Avocettinus eurypterus

Purple-tailed Avocet

The high lands of New Granada

It has for a long time been a question with me, whether the Trochilus Georginæ of M. Bourcier, and the T. eurypterus of Loddiges, were not really one and the same species.

To clear up this doubt, I obtained the loan of M. Bourcier’s typical specimen in order to compare it with that of Mr. Loddiges, and I find that they do not differ sufficiently to warrant their being considered as distinct. Loddiges’ bird is a trifle larger than M. Bourcier’s, has the spots on the breast a little stronger, and the middle tail-feathers somewhat broader, and that is all; I am consequently obliged to sink the name of Georgine into the rank of a synonym. Loddiges’ specimen, which was from Popayan, formed part of a small collection I received direct from that country in 1831, and which, together with other novelties, I had the pleasure of presenting to my late friend, from whose pen a description of it will be found in the “ Proceedings of the Committee of Science and Correspondence of the Zoological Society of London” for 1832. The collection being unaccompanied by notes of any kind, no account could then be given of the species; nor in the interval of twenty-five years, which has since elapsed, have we been able to obtain any positive information respecting its habits and economy, and but little as to its natural habitat. The bird still continues extremely rare. All the specimens known so closely resemble each other in size and colour, that no marked difference can be perceived. Their style of plumage favours the idea of their being immature, but I believe the contrary to be the case, and that the species is one of those in which but little difference occurs in the outward appearance of the sexes, and in which the young are cluthed in a plumage similar to that of the adults from a very early period of their existence.

I consider that Prince Charles Bonaparte had good grounds for separating this bird generically from the more common Avocettula recurvirostris, there being in my opinion but little affinity between them.

As I have already said, we are totally unacquainted with the habits and economy of this species; and respecting the bird itself, we only know that the first specimen was received from Popayan, and that the others have been found from time to time in collections sent from Santa Fé de Bogota. In all probability the bird is a native of the high lands of the Andes, and obtains its insect food from the flowers of the smaller alpine plants, the extreme shortness and feebleness of its bill, when compared with the size of the body, leading to such an inference.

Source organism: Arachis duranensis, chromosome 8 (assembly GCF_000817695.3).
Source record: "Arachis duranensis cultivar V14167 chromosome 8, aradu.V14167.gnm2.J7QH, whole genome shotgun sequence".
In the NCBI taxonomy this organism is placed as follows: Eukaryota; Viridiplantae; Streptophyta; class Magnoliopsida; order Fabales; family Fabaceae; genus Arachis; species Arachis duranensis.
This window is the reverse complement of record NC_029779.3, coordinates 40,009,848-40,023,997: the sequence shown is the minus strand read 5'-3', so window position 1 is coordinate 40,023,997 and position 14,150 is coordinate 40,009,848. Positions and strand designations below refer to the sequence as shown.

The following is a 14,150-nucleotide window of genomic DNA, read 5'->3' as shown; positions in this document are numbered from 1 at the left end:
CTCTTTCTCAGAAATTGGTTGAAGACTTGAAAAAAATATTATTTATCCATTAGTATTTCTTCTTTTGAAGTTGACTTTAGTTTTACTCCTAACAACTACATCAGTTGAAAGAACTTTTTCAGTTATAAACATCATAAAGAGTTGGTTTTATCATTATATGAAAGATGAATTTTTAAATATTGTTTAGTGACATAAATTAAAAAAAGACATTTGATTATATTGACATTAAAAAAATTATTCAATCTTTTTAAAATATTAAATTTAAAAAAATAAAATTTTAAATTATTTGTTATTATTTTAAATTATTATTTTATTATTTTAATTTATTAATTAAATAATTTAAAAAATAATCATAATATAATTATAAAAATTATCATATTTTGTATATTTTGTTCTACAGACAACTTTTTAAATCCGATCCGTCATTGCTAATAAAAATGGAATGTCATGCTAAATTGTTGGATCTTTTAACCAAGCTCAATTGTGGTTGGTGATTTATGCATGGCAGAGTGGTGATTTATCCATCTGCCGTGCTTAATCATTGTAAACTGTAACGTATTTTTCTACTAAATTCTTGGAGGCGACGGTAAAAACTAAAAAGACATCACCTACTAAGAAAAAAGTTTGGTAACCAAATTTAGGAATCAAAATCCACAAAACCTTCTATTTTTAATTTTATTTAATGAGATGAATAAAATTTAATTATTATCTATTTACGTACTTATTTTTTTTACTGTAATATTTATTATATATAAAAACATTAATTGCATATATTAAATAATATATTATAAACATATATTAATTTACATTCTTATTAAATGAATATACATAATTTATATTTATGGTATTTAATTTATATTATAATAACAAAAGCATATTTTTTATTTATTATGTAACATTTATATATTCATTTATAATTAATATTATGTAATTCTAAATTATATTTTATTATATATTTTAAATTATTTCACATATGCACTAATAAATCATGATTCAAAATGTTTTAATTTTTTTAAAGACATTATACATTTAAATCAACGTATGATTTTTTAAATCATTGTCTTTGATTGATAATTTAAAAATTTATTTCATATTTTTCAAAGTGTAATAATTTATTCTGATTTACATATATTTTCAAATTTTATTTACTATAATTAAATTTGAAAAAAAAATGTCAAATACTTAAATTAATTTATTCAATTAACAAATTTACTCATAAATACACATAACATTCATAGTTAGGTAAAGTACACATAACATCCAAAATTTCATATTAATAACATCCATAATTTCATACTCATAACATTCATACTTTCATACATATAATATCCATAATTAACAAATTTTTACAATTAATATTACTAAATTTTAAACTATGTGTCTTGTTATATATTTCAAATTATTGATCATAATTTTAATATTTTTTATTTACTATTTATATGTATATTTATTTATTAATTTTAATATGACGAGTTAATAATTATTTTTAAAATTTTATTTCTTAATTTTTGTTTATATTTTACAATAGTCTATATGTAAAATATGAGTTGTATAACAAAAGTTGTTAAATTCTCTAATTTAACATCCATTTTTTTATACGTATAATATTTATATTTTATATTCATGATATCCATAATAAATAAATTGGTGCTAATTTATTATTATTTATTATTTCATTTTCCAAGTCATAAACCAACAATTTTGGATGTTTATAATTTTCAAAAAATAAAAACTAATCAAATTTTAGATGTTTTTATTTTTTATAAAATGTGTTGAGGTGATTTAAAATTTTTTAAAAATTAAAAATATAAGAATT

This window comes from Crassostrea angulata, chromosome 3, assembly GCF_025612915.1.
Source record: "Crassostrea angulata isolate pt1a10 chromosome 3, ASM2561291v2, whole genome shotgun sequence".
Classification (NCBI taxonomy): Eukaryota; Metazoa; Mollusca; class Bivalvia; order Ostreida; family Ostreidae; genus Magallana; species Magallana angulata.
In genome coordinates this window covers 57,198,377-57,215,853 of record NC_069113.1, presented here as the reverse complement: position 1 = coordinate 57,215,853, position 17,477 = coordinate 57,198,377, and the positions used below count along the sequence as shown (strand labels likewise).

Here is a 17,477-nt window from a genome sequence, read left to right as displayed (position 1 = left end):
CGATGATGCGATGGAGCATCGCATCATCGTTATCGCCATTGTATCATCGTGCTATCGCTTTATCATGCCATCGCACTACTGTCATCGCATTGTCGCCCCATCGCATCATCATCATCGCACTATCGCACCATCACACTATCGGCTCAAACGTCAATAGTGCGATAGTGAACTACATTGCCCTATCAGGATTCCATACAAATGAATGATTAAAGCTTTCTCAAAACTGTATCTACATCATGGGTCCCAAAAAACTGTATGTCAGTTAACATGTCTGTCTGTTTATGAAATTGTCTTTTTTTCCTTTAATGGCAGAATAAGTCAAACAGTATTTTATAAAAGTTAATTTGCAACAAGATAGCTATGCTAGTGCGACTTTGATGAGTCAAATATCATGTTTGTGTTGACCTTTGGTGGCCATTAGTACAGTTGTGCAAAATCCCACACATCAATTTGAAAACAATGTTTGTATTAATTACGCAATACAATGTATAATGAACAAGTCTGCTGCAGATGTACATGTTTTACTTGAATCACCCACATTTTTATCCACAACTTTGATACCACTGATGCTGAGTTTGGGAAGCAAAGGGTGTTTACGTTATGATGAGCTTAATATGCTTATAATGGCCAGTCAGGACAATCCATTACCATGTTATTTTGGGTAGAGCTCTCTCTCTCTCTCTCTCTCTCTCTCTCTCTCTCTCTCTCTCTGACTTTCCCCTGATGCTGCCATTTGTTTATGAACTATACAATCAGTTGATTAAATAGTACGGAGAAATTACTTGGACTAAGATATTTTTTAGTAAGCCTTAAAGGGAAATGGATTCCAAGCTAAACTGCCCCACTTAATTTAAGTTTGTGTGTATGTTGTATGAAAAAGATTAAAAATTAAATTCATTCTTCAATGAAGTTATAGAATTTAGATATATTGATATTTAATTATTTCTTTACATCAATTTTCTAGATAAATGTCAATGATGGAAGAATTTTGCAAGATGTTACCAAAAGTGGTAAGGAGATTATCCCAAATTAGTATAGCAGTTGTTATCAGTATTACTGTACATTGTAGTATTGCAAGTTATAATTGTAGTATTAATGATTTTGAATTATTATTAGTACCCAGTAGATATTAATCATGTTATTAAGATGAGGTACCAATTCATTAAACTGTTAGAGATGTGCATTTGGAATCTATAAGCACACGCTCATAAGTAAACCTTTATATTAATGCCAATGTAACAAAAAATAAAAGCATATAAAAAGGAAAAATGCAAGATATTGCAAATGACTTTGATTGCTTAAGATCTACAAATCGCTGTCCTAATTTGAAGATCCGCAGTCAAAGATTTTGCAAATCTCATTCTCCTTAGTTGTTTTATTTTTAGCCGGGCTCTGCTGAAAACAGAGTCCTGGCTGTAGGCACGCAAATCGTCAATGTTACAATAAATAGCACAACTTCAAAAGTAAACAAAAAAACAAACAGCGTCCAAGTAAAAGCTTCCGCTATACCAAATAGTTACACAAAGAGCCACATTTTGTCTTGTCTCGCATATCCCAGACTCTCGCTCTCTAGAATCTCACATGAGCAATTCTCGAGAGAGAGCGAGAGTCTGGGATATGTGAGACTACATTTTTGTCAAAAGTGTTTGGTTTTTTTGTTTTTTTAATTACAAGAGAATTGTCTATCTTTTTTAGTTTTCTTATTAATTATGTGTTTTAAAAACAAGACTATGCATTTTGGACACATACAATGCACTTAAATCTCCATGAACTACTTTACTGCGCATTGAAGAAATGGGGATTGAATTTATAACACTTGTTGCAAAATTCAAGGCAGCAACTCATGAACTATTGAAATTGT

Head deep bronze, passing into the golden green of the back and wing-coverts; lower part of the back and upper tail-coverts brighter green; wings purplish brown; two centre tail-feathers bronzy green; the remainder purplish black glossed with bronze, and the lateral feathers tipped with grey; centre of the throat and abdomen grey, with a spot of greenish brown at the tip of each feather; sides of the neck and flanks golden green; vent and under tail-coverts rusty red; bill blackish brown, except at the base of the under mandible, which appears to be flesh-colour; feet, which are very large, purplish flesh-colour.

The figures are the size of life. The plant is the Ipomæa Platensis.


  • Trochilus eurypterus, Lodd. in Proc. of Comm. of Sei. and Corr. of Zool. Soc., part i. p. 7.
  • Polytmus euryptera, Gray and Mitch. Gen. of Birds, vol. i. p. 109, Polytmus, sp. 88.
  • Trochilus Georginæ, Bourc. in Proc. of Zool. Soc., part xv. p. 48.
  • Polytmus Georginæ, Gray and Mitch. Gen. of Birds, vol. i. p. 109, Polytmus, sp. 89.
  • Delattria georgina, Bonap. Rev. et Mag. de Zool. 1854, p. 253.
  • Avocettinus eurypterus, Bonap. Rev. et Mag. de Zool. 1854, p. 256.
  • Avocettula euryptera, Reichenb. Aufz. der Colibris, p. 6.—Ib. Troch. enumer., p. 1. pl. dclxxix. figs. 4485, 4486.
  • Avocettula Georginae, Reichenb. Aufz. der Colibris, p. 6.—Ib. Troch. enumer., p. 3.
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